- Myanmar’s military junta has dissolved 40 political parties ahead of elections.
- This includes Aung San Suu Kyi’s party, which was imprisoned after the 2021 military coup.
- Australia, the UK, the US and Japan have criticized Myanmar for being a threat to democracy.
Australia expressed concern over the dissolution of Myanmar’s former ruling party and called on the military government to continue a more inclusive process to bring the country back to democracy.
Myanmar’s ruling junta on Tuesday disbanded Aung San Suu Kyi’s National League for Democracy (NLD) and 39 other parties after they failed to register in an election that should tighten the army’s grip on power.
Myanmar has been in disarray since a military coup in early 2021 that upended a decade of conditional democracy when a bloody crackdown on protests led to an armed struggle against the junta. More than a million people have been displaced by the fighting, according to the UN.
deposed leader of Myanmar The 77-year-old woman is serving a 33-year prison sentence for various offenses, and dozens of her NLD allies are also in prison or have fled. The NLD repeatedly ruled out the possibility of participating in the elections, the date of which has not been set, calling them illegal.
The Australian Department of Foreign Affairs and Trade said it was seriously concerned about the further narrowing of political space in Myanmar due to stringent electoral registration requirements.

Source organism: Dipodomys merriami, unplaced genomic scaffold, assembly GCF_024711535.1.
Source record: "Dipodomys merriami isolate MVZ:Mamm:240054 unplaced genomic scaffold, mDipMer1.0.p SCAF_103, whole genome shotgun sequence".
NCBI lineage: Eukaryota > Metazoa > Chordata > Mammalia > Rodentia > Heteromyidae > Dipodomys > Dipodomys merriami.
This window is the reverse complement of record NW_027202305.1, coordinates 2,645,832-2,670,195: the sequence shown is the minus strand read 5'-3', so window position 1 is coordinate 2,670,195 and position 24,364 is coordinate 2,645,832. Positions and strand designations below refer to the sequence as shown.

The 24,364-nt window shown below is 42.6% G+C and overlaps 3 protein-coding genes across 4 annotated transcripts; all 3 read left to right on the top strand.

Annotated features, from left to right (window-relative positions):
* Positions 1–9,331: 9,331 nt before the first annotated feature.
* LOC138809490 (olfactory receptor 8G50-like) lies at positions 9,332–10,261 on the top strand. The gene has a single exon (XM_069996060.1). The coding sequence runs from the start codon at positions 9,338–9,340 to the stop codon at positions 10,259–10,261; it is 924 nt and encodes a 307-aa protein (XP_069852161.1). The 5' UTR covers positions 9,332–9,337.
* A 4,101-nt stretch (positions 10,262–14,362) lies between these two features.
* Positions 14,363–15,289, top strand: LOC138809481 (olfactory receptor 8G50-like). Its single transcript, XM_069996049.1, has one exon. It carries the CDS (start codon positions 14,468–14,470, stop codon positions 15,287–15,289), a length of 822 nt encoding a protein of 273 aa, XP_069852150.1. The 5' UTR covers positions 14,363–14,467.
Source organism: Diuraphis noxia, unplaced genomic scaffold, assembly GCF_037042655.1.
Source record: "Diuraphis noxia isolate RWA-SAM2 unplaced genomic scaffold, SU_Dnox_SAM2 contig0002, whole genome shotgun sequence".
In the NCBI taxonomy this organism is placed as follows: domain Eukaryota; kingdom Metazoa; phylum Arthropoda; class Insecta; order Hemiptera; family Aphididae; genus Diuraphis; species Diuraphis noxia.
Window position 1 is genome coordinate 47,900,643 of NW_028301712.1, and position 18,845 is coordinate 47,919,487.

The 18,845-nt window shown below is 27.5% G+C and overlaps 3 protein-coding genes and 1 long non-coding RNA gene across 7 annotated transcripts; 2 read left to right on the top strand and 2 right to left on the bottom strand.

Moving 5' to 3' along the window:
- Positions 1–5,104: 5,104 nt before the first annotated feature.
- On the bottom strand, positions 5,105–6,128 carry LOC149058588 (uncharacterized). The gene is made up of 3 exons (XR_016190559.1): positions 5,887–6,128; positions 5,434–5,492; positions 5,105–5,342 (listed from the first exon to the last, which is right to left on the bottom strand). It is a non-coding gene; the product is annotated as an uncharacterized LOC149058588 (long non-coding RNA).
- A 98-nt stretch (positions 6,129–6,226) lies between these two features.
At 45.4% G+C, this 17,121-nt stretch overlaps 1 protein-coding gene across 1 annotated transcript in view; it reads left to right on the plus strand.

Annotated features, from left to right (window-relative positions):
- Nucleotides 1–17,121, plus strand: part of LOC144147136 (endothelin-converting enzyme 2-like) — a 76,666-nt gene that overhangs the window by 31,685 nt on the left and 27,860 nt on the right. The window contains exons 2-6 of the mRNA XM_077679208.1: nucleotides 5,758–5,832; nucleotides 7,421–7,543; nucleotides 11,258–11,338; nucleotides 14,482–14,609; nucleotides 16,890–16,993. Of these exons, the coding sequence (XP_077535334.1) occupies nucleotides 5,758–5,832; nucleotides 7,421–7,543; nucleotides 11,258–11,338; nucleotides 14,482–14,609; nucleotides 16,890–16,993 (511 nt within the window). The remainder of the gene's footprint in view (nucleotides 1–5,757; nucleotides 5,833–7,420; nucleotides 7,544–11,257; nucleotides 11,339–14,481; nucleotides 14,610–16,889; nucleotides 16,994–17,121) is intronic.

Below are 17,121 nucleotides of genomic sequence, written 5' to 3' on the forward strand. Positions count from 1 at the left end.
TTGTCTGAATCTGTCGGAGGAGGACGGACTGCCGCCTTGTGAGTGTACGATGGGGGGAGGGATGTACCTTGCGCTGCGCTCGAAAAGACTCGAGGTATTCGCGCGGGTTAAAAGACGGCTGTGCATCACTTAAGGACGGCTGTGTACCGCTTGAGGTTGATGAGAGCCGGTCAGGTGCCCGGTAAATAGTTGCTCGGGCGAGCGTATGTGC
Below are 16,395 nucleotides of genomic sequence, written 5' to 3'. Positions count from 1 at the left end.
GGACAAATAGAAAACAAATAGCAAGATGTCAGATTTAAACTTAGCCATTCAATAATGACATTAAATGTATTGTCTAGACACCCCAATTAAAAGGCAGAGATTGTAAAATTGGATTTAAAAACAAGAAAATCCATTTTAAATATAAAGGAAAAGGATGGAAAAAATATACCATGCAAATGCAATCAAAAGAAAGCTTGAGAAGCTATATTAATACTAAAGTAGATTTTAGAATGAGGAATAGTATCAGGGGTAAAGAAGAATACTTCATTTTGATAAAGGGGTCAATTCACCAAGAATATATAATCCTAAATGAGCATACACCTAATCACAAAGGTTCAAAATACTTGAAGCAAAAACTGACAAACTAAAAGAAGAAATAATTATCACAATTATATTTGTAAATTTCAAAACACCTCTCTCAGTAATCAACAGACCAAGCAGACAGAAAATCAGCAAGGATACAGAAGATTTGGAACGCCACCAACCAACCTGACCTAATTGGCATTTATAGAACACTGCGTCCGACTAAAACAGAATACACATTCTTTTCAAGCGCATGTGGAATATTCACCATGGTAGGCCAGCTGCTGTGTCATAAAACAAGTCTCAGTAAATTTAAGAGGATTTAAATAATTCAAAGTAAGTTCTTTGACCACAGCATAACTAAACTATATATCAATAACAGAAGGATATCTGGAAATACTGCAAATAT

It stated that all interested parties should be allowed to participate in the political process and warned that their exclusion could lead to further violence and instability.
“The people of Myanmar continue to demonstrate their courage and commitment to a democratic country in the face of increasing repression and violence by the regime,” the agency said in a statement.
“We will continue to closely monitor the actions of the regime and call for the restoration of democracy, including the holding of credible elections.”
A spokesman for the Myanmar military could not be contacted for comment. Its leader Min Aung Hlaing on Monday urged international critics to support his efforts to restore democracy.
Myanmar Chief Senior General Min Aung Hlaing. Source: Getty / Ye Aung Thu
Deputy State Department spokesman Vedant Patel told reporters that the United States “strongly condemns” the decision to abolish 40 political parties.
“Any election without the participation of all stakeholders in Burma (Myanmar) would not and cannot be considered free or fair,” Mr. Patel said.
The UK Foreign Office also criticized the dissolution of the NLD and other parties as “an attack on the rights and freedoms” of the people of Myanmar.
And Japan’s Foreign Ministry said that excluding the NLD would only “make it even more difficult to improve the situation” in Myanmar.
“Japan urges Myanmar to immediately release the NLD officials, including Suu Kyi, and show the way to a peaceful solution to the problem with the participation of all parties involved,” the statement said.
The elections are expected to return Myanmar to a quasi-civilian democratic system that experts say the military can control, keeping the NLD out of sight.
The polls, for which no date has been announced, come amid a deepening crisis in Myanmar, where the military is fighting on multiple fronts to crush ethnic minority armies and a resistance movement formed to counter their deadly crackdown on anti-coup dissent.
Live late Tuesday evening, state-run Myawaddy TV reported that 63 parties had registered locally or nationally, but named 40 parties that were automatically disbanded due to failing to register by Tuesday’s deadline.
Tun Myint, a senior NLD official, said the party would never have registered to vote because many of its members are in prison or “involved in the revolution.”
“It doesn’t matter if they say our party is dissolved or not. We stand with the support of the people,” Tun Myint told Reuters.
The shadow government of national unity, labeled “terrorists” by the junta, said the military did not have the authority to hold fake elections.